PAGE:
In previous Covid waves, it was suspected that the higher-than-average age of residents in Saxony and Thuringia might play a role. The rural structures, the closer family ties and the sociable club culture were also cited as potential factors.

Border traffic with the Czech Republic and Austria is also thought to play a role. Thuringia, however, is not on the border.

READ ALSO: Why Covid cases remain high on the German border with Austria

The health ministry in Thuringia’s Erfurt sees two main reasons for the high numbers besides the low vaccination rate: the accumulation of Covid-19 outbreaks in Kindergartens and schools, and the late end of the summer holidays.

Along with Saxony, Bavaria and Baden-Württemberg, Thuringia was one of the federal states with a later end to school holidays. The incidences among 6 to 17-year-olds there have spiked above 600 in recent weeks, according to the ministry.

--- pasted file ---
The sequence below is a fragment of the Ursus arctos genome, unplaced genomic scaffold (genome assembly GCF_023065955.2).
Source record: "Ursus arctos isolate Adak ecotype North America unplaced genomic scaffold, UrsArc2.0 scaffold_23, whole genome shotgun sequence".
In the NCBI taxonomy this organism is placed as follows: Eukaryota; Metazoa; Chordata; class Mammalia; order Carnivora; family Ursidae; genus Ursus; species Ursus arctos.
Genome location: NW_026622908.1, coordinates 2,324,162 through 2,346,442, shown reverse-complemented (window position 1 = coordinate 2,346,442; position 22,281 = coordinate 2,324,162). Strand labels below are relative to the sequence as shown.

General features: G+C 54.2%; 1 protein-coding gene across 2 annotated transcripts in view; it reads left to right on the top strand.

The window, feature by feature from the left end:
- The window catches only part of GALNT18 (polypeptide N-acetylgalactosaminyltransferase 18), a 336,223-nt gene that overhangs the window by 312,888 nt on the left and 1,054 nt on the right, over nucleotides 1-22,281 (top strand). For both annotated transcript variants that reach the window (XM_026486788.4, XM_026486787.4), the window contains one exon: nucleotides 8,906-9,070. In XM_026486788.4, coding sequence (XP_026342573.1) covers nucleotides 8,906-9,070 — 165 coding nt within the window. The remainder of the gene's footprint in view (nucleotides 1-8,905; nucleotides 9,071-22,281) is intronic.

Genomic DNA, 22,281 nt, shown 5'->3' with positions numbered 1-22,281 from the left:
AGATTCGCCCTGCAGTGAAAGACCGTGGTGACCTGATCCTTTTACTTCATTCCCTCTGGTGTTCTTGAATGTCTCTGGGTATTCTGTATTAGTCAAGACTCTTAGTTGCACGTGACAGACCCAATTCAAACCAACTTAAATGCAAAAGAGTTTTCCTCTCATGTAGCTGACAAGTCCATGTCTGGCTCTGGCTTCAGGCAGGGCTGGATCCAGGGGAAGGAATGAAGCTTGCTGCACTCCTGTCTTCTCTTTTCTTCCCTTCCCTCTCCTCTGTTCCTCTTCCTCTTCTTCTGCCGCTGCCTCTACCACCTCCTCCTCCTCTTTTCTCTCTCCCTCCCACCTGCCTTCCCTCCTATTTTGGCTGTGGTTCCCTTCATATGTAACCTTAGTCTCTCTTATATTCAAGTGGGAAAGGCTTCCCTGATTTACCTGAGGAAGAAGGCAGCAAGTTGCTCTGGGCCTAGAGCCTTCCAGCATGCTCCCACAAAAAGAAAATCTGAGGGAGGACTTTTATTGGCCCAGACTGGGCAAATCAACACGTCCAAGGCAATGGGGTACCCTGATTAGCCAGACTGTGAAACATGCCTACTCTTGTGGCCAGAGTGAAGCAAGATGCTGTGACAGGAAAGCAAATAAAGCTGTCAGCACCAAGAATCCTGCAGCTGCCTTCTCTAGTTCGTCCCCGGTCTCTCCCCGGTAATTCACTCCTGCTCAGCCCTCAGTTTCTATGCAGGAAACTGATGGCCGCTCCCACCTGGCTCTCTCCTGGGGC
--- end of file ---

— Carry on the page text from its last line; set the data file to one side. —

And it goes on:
A sign saying entry is only for 2G – vaccinated people and those who’ve recovered from Covid – at a bar in Dresden. Photo: picture alliance/dpa/dpa-Zentralbild | Robert Michael

So these factors – the late return of travellers, the start of the cold season and closer indoor contact – could all be contributing.

In Bavaria, the border region with Austria has been hit particularly hard. State premier Markus Söder (CSU) said this week that there is not only a nationwide difference, but also a Bavarian north-south divide in vaccination rates.

However, in districts with particularly high incidences, the vaccination rate is sometimes higher than the Bavarian average.

So it’s not a clear picture on why so many people are picking up Covid. 

Authorities in the hotspot of Miesbach, for instance, are no longer able to keep up with the exponentially rising cases and contact tracing so they don’t know exactly what’s happening in communities. 

Will tougher restrictions turn it around?

Federal Health Minister Jens Spahn said earlier this week that Germany was seeing a ‘massive pandemic of the unvaccinated’. German states are trying to tackle the fourth wave by piling pressure on vaccine-hesitant people and vaccine refusers.